Title: Never Done
Word Count 481
Disclaimer Mary is my creation
A man may work from sun to sun,
A woman's work is never done.
Yesterday she had carried the wood, and made the fire, in the rock circle in the yard.
She had carried the water, filled the great kettle. She had used some of the potash soap from the year before. (She only made soap once a year now.) With the acrid steam burning her face, she had boiled the doctor's laundry clean. She had put on her largest apron, and stirred the clothes with a sturdy stick. She knew them all, had mended and watched over them: the sheets, the trousers, the shirts, the tablecloth, the napkins, and the bandages. Dr Hornblower was particular about his bandages. They and his clothes took a lot of washing. Over the years she had washed away buckets of mud, and blood, and other things.
“ Oh, women don't mind blood.” She had said that once, long ago, when doctor Hornblower had asked. It was true, for the most. It was men who fretted and fainted and carried on. Blood was a woman's lot. It came, or it didn't, and you were sorry, or relieved, or inconvenienced. In any case, there was work to do.
Her shoulders hurt, her hands were chapped. Someday she would be too old to do for the doctor. Not that he would complain. Dear man. Still, someday soon she would have to get a sturdy girl in to help. But not today. Today Mary was strong enough.
Today, as she clasped the clothes-pins in her mouth, she was thinking of the past.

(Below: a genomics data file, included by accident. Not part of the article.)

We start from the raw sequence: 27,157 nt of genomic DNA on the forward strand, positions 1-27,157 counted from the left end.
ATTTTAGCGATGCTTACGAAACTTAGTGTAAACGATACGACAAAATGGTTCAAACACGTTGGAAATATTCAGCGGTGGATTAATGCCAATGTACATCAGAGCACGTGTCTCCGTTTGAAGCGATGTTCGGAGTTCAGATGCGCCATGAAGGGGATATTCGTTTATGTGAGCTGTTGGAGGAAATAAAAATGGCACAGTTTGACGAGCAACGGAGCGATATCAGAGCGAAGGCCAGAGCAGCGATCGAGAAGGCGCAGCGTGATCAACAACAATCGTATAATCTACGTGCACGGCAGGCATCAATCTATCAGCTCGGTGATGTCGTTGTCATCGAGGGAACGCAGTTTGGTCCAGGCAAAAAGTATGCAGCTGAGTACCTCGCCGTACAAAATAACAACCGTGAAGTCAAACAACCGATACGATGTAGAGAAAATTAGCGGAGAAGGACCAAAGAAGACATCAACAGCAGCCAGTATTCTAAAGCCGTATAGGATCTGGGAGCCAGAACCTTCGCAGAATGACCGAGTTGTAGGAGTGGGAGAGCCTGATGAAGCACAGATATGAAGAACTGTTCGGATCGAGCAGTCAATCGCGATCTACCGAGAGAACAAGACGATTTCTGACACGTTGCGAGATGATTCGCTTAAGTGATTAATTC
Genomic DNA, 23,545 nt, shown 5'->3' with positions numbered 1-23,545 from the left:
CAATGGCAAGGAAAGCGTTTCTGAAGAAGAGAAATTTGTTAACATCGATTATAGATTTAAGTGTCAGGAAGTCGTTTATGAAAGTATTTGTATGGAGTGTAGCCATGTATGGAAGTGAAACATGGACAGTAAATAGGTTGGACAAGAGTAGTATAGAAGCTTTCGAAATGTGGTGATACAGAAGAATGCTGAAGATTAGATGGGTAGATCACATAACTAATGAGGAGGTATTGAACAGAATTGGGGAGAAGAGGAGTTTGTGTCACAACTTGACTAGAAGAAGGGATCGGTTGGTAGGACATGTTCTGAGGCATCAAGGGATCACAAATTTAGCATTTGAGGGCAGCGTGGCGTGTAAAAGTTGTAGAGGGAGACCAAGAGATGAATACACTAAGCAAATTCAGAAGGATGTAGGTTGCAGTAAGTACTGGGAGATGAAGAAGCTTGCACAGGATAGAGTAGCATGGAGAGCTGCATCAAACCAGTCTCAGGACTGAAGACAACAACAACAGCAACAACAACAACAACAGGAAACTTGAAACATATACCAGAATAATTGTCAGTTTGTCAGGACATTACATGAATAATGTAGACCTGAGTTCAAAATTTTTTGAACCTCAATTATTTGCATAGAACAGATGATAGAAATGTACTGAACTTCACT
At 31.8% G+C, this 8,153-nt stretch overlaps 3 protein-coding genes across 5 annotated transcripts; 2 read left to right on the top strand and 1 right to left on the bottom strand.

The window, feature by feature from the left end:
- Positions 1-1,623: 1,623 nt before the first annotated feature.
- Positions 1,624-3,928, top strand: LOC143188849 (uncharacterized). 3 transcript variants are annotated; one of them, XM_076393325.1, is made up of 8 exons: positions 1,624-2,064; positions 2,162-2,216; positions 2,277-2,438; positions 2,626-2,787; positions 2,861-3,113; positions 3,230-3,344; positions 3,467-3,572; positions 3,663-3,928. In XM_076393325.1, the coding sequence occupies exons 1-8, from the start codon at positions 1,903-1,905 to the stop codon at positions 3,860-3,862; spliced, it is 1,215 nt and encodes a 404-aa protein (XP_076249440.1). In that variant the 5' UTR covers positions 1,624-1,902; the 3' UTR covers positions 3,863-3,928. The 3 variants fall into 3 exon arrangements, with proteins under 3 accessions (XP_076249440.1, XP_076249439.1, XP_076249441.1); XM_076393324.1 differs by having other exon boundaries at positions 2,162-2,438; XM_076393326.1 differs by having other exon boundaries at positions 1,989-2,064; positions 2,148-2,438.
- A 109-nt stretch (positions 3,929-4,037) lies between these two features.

Horatio's little smocks had flapped just so. His little drawers and stockings had been hers to mend. It should have been his mother's task. But Horatio had had no mother. His mother had been carried away by child-bed fever. Her blood had filled with corruption, there had been nothing anyone could do. Blood did that sometimes too. No one knew why. So, Horatio had had only had the doctor and Mary. And she had been given the love that might have been his mother's portion.
Her arms had fit around him so easily. She had bathed him, and made his meals, and she had put him to bed at night. She had watched over his little boy prayers. He had taught him his letters. Those years had been busy ones.
Things were not so busy now. But there was still work to do.
There was a good breeze today. It was a good drying day. The heavy wet cloth slapped her wrists as she pinned it up. She worked quickly, mechanically. Here, in the doctor's side yard, she could look a long way. She could see in the distance, the winding coach road. Usually it was empty. Today, in the distance she could see a coach coming.